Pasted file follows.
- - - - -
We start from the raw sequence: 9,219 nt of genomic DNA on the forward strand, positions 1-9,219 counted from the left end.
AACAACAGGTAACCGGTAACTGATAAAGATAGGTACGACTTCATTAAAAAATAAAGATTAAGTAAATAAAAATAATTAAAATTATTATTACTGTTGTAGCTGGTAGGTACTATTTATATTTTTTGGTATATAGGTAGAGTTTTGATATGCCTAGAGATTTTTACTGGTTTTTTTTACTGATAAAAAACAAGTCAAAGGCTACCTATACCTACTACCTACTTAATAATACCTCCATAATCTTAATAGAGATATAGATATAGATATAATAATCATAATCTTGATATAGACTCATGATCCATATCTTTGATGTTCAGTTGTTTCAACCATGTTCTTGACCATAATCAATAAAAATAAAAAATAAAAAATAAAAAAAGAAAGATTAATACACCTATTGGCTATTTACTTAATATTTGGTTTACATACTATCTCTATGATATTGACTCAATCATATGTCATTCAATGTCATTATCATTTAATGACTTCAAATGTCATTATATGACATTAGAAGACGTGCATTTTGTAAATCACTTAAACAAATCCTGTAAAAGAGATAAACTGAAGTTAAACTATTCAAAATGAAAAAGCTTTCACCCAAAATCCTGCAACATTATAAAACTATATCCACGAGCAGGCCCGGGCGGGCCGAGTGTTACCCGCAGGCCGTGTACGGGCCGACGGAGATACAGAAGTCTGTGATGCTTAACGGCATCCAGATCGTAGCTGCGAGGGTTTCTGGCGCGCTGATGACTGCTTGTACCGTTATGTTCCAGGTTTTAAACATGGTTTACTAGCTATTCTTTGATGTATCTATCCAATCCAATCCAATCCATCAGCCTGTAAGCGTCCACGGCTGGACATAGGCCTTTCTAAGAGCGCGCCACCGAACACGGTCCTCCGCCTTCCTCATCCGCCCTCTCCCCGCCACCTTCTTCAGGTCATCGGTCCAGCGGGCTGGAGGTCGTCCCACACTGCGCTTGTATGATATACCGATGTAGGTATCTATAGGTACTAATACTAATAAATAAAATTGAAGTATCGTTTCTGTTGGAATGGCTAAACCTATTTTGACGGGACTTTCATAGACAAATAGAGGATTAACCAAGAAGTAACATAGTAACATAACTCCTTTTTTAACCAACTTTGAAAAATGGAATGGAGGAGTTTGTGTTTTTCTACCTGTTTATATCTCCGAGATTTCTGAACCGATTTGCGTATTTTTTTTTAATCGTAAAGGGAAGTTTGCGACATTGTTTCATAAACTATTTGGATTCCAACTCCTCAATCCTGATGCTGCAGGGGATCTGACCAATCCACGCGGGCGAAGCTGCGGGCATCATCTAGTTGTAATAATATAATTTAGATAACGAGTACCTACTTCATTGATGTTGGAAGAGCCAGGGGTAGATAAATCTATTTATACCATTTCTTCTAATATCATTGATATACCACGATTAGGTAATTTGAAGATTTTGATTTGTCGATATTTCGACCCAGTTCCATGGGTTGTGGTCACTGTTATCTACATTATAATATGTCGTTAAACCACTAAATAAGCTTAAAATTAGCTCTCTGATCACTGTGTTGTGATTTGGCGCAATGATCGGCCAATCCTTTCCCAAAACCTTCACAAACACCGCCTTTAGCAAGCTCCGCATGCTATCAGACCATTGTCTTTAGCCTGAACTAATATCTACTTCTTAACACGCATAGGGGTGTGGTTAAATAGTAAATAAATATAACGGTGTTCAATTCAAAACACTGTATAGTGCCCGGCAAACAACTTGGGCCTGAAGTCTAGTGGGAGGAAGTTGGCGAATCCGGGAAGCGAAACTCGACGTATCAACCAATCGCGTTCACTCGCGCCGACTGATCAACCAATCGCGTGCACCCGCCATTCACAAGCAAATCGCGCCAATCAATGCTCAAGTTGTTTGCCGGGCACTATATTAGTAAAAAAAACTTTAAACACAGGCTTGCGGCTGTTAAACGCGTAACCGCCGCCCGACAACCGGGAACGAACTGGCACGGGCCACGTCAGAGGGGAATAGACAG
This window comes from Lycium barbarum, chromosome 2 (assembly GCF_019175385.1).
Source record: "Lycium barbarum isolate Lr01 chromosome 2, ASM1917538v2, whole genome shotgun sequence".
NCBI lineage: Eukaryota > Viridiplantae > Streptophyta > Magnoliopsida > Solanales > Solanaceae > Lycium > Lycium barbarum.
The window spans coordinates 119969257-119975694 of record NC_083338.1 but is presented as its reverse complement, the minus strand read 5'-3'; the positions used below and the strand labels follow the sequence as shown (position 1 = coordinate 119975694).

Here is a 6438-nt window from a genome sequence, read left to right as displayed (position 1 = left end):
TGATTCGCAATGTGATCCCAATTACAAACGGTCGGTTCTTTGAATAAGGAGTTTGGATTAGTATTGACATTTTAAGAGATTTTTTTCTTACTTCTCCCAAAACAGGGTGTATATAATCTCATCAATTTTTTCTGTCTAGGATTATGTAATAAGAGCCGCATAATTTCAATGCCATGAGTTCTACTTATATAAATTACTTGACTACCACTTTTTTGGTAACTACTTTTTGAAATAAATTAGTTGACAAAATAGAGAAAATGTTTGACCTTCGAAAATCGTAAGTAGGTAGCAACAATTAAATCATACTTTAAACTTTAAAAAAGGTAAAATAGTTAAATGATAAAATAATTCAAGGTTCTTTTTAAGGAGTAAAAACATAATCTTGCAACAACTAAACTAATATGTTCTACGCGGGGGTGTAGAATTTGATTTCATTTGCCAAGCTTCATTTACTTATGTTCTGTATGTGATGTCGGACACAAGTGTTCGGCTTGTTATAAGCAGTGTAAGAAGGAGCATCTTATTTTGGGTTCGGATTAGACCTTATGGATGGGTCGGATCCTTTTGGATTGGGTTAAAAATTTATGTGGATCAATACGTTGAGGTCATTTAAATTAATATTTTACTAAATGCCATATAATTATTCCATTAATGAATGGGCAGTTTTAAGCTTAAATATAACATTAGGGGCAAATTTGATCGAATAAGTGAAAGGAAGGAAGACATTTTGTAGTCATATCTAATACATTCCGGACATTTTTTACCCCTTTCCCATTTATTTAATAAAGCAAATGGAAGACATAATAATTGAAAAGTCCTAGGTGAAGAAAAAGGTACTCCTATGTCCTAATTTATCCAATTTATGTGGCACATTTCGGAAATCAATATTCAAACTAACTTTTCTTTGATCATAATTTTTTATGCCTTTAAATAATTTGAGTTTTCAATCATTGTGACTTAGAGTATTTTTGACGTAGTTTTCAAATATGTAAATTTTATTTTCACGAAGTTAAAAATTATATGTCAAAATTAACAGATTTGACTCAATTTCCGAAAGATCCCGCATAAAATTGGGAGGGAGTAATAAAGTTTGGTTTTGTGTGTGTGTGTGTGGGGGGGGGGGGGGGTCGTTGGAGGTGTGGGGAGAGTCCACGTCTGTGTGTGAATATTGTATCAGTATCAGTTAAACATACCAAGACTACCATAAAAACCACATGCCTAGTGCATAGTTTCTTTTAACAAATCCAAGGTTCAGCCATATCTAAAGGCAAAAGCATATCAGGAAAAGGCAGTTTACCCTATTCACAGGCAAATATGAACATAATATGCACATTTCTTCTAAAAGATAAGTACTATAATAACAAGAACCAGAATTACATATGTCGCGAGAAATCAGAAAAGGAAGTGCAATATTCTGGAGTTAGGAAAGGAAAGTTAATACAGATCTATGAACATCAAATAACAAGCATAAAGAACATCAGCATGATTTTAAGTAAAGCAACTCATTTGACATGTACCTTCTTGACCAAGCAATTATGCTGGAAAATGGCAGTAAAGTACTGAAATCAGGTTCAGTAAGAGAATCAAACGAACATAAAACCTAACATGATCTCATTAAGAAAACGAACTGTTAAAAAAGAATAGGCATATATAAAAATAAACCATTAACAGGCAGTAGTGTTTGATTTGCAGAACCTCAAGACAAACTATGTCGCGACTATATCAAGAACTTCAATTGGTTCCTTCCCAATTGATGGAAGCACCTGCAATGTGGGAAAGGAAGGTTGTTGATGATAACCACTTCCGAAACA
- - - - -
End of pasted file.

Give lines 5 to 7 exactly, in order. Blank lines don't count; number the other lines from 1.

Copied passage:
NCBI lineage: Eukaryota > Viridiplantae > Streptophyta > Magnoliopsida > Solanales > Solanaceae > Lycium > Lycium barbarum.
The window spans coordinates 119969257-119975694 of record NC_083338.1 but is presented as its reverse complement, the minus strand read 5'-3'; the positions used below and the strand labels follow the sequence as shown (position 1 = coordinate 119975694).

Here is a 6438-nt window from a genome sequence, read left to right as displayed (position 1 = left end):